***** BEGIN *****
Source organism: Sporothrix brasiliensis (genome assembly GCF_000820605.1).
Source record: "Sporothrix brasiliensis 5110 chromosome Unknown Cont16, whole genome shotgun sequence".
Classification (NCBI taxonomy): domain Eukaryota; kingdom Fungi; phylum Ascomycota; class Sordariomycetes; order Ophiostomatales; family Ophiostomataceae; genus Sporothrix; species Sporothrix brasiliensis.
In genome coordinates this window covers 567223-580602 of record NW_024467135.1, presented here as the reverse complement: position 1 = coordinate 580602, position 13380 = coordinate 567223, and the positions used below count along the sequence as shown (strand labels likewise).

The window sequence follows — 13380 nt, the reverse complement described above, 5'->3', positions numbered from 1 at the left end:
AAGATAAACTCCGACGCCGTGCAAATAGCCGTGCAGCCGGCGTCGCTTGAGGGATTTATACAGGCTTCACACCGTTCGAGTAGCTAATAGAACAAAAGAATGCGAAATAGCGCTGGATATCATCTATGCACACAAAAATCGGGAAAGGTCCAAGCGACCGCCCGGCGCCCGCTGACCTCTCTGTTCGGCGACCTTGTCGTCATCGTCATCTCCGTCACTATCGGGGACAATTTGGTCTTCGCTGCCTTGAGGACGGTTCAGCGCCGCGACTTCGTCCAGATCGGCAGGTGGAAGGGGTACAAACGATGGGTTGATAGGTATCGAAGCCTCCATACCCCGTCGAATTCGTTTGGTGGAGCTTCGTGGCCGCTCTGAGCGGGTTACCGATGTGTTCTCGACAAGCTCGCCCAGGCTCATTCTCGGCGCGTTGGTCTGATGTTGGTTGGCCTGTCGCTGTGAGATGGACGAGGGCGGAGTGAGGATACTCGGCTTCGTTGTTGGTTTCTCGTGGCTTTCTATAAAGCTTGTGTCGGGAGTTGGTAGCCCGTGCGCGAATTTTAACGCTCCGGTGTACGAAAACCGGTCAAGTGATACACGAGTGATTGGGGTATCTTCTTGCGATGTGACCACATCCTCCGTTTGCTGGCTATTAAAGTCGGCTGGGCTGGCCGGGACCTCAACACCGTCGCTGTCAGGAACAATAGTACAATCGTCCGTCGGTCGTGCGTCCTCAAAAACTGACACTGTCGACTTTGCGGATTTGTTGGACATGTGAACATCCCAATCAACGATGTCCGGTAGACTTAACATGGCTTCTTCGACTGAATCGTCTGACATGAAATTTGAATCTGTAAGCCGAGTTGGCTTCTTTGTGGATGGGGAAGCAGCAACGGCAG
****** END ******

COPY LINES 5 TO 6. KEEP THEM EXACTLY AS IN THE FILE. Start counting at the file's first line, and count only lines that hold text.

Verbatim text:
The window sequence follows — 13380 nt, the reverse complement described above, 5'->3', positions numbered from 1 at the left end:
AAGATAAACTCCGACGCCGTGCAAATAGCCGTGCAGCCGGCGTCGCTTGAGGGATTTATACAGGCTTCACACCGTTCGAGTAGCTAATAGAACAAAAGAATGCGAAATAGCGCTGGATATCATCTATGCACACAAAAATCGGGAAAGGTCCAAGCGACCGCCCGGCGCCCGCTGACCTCTCTGTTCGGCGACCTTGTCGTCATCGTCATCTCCGTCACTATCGGGGACAATTTGGTCTTCGCTGCCTTGAGGACGGTTCAGCGCCGCGACTTCGTCCAGATCGGCAGGTGGAAGGGGTACAAACGATGGGTTGATAGGTATCGAAGCCTCCATACCCCGTCGAATTCGTTTGGTGGAGCTTCGTGGCCGCTCTGAGCGGGTTACCGATGTGTTCTCGACAAGCTCGCCCAGGCTCATTCTCGGCGCGTTGGTCTGATGTTGGTTGGCCTGTCGCTGTGAGATGGACGAGGGCGGAGTGAGGATACTCGGCTTCGTTGTTGGTTTCTCGTGGCTTTCTATAAAGCTTGTGTCGGGAGTTGGTAGCCCGTGCGCGAATTTTAACGCTCCGGTGTACGAAAACCGGTCAAGTGATACACGAGTGATTGGGGTATCTTCTTGCGATGTGACCACATCCTCCGTTTGCTGGCTATTAAAGTCGGCTGGGCTGGCCGGGACCTCAACACCGTCGCTGTCAGGAACAATAGTACAATCGTCCGTCGGTCGTGCGTCCTCAAAAACTGACACTGTCGACTTTGCGGATTTGTTGGACATGTGAACATCCCAATCAACGATGTCCGGTAGACTTAACATGGCTTCTTCGACTGAATCGTCTGACATGAAATTTGAATCTGTAAGCCGAGTTGGCTTCTTTGTGGATGGGGAAGCAGCAACGGCAG